In these strange and changing times, many of us have been working from home for the last who-knows-how-many weeks. No matter what your situation, it’s important to create the perfect home office set-up.
Because by doing so, you’ll find yourself with a better spot to knuckle down and focus. In addition, you’ll feel more comfortable and, if you have the space, you’ll have that mental separation between your home’s ‘living’ and ‘working’ areas. With that in mind, here are a few tips and tricks to improve your home office and overall working day.
Get yourself into working mode
Before looking at ways to create the perfect home office, it’s important to feel the part. For many of us, rolling out of bed and working in our pyjamas is not going to translate into a successful day. Therefore, we recommend changing out of your night clothes and into something that signals a shift in working mode. A shower first is optional, but erm… highly recommended.
In addition to changing out of her pyjamas first thing, our Growth Manager Senem also recommends regular breaks. “Putting in coffee and lunch breaks into the calendar is important so that you don’t turn into a workaholic,” she says. Some of the TransferGo team have also found a walk or run before work integral to getting into work mode. Even if it’s just a walk around the block, it could be key to creating that separation between waking up and working hard.
Make yourself comfortable
It goes without saying that comfort is key when creating your perfect home office set-up. We realise this is difficult when space is limited, but if you can try and work in a table and chair set-up, it does make things more straightforward. (And yes, the dining table will do.) That said, if you’ve found another way to work and it works, that’s great. Our Office Assistant, Ausra bought herself a beanbag and a laptop stands and it’s working. “It’s the weirdest set-up ever. I kind of like it, though I’m working on the floor most of the time,” she says.
If you can, make sure to position your laptop or computer at eye level. Also be sure to take regular breaks and if you find it helps, move around a little. Working on the sofa isn’t great to do full-time, but sometimes it’s okay. As long as you’re comfortable, your body will tell you what’s working. And if in doubt, reach out to your employer if you’re employed. They might be able to offer you some advice and may even provide you with some extra equipment.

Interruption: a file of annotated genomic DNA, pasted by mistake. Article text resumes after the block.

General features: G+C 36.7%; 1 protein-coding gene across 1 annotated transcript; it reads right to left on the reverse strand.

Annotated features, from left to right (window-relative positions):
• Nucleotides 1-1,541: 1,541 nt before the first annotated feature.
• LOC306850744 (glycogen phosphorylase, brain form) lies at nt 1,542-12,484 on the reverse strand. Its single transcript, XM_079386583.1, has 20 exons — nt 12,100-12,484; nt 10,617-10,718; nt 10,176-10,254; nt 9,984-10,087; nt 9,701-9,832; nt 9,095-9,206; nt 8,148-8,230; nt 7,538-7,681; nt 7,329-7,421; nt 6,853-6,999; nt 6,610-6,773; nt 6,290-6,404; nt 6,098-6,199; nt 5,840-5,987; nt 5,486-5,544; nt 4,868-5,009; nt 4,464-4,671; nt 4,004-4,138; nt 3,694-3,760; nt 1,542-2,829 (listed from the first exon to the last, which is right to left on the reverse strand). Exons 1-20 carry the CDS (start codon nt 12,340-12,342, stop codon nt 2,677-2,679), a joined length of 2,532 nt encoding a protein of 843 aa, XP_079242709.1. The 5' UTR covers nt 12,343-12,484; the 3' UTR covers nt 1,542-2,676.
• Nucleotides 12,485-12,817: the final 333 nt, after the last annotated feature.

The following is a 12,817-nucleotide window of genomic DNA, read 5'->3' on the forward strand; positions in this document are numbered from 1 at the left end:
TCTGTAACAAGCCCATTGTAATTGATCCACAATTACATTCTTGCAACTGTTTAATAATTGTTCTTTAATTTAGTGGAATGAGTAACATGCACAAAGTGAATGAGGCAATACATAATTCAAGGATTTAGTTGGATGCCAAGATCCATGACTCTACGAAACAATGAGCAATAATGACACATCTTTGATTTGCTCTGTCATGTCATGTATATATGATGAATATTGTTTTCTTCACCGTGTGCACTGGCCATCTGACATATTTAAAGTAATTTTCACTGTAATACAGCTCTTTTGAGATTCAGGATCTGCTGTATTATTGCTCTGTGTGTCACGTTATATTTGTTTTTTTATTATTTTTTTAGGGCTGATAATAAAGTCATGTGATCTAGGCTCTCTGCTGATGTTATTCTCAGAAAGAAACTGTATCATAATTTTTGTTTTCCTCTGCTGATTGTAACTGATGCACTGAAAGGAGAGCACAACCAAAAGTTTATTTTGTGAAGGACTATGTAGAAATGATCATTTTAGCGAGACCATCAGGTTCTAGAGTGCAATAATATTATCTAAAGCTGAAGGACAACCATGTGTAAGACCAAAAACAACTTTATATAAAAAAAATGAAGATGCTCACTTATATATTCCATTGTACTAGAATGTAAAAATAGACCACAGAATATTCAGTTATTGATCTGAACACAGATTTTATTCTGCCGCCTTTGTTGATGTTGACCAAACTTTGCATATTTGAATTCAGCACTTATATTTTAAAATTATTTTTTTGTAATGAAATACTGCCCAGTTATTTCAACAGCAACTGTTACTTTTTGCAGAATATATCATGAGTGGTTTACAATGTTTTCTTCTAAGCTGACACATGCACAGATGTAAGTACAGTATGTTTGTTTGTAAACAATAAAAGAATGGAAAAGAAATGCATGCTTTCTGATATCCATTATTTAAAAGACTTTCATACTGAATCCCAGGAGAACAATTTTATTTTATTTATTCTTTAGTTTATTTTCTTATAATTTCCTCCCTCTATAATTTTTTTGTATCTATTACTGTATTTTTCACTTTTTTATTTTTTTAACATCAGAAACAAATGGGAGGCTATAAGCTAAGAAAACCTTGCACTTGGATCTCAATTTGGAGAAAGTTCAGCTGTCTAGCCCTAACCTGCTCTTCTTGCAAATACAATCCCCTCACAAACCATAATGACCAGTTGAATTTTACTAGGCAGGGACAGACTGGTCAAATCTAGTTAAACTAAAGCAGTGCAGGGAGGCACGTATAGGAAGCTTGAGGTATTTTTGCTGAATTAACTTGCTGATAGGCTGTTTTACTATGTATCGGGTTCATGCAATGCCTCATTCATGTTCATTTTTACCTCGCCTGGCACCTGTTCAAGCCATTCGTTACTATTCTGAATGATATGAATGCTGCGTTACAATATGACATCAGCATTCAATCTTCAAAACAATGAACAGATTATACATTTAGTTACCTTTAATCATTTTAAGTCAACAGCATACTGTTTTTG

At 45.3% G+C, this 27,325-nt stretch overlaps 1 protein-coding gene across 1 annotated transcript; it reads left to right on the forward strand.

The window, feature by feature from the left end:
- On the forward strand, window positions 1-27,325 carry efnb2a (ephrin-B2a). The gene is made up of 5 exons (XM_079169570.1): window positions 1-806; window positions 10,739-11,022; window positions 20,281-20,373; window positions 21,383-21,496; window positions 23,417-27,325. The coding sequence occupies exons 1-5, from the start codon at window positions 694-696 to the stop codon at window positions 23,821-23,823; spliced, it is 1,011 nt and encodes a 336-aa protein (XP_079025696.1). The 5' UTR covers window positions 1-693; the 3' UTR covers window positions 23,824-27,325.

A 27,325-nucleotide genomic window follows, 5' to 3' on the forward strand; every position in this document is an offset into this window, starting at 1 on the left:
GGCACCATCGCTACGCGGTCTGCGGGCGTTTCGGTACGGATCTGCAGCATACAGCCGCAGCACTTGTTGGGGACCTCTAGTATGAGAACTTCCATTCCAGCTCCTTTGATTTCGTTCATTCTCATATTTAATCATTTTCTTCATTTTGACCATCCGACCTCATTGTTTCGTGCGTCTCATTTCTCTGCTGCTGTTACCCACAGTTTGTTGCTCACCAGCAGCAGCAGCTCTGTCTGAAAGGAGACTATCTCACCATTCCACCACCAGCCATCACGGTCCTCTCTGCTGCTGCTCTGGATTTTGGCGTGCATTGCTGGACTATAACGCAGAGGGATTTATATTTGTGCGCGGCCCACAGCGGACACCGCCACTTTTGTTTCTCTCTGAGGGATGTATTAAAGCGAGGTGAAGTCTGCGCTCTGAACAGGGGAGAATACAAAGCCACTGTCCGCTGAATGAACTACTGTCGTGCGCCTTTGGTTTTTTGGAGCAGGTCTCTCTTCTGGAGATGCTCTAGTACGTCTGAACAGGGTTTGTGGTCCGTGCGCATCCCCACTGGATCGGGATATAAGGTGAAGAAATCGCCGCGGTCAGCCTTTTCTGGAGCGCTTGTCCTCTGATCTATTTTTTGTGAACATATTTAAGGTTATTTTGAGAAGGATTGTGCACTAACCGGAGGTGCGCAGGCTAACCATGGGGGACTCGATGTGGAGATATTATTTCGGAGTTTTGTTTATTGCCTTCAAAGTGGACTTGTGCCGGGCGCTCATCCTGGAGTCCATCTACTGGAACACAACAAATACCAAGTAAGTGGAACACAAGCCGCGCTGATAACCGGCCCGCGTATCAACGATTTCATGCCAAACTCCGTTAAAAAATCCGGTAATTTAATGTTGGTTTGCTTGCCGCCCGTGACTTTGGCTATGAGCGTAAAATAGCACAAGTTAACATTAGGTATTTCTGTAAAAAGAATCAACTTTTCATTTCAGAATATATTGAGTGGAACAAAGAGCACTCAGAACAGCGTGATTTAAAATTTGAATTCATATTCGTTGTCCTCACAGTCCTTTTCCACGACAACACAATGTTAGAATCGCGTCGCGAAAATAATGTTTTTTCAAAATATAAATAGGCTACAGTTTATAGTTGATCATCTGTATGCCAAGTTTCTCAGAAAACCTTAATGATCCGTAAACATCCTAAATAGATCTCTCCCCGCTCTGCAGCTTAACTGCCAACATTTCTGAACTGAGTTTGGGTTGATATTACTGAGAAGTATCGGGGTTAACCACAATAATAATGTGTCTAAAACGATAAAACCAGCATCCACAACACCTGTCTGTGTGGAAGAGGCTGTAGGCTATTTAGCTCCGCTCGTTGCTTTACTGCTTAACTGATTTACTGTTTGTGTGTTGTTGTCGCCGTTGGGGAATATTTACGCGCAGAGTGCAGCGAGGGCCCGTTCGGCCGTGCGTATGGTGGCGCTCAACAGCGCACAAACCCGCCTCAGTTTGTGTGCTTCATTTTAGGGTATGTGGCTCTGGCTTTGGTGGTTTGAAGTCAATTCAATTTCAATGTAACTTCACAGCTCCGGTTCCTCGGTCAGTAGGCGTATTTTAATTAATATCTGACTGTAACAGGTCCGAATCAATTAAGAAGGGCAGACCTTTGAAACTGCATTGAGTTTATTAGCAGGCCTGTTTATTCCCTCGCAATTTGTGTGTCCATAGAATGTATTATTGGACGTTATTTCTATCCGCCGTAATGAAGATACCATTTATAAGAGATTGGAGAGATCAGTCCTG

Avoid any distractions
One of the perils of working from home is the constant distractions. Whether that’s the little ones grabbing your ankles or the pull of household work—yes, who knew washing up could look so enticing?—there’s always something else you could be seeing to. That’s why we recommend creating a separate working area and shutting the door if you have the space. Or if you do have to work in the kitchen, try blocking off separate periods of the day to work on household chores.
Is your phone always pinging? Whilst it’s tempting to see what Julie from down the road had for breakfast this morning, social media can be a huge time thief. Try turning off your notifications or putting your phone onto airplane mode during working hours. Apps like Brain.fm are also great for providing some background noise to help you focus.
Block off your day into different sections
As lightly touched on above, it’s important to structure your day and create a plan for yourself. We always recommend a diary or schedule anyway, but it’s particularly important to do so when working from home. If you’re prone to checking social media, schedule 10 minutes at lunch time for catching up. Or if you enjoy reading books, treat yourself to a reading half hour once you’ve completed X, Y and Z.
Despite the somewhat dull aspect of doing so, scheduling time for household jobs can also be very effective. That way, if the heap of laundry is piling up, you know you’ll be able to get it done between the hours of 4pm and 5pm. Then, you’re almost at the end of the day. On that note, don’t forget to schedule time in for that post-work tipple and wind-down.
Lights, camera, action
Finally, pay attention to the lighting. Working in dim spaces is not good for your eyes. Aside from the annoyance of squinting, it can also make you feel really drowsy. So if you can, try to work in the natural light with your curtains drawn wide open. Or invest in a daylight lamp or play around with the lighting you have to create the perfect working conditions.
Not only will the above help you to work better, it’ll also improve your camera view if you’re logging into video conference calls. It’s important to think of everything, you see. Even your bookshelf behind you. Yes that’s right, don’t forget to have your most impressive books on display. After all, you want to give off the best impression.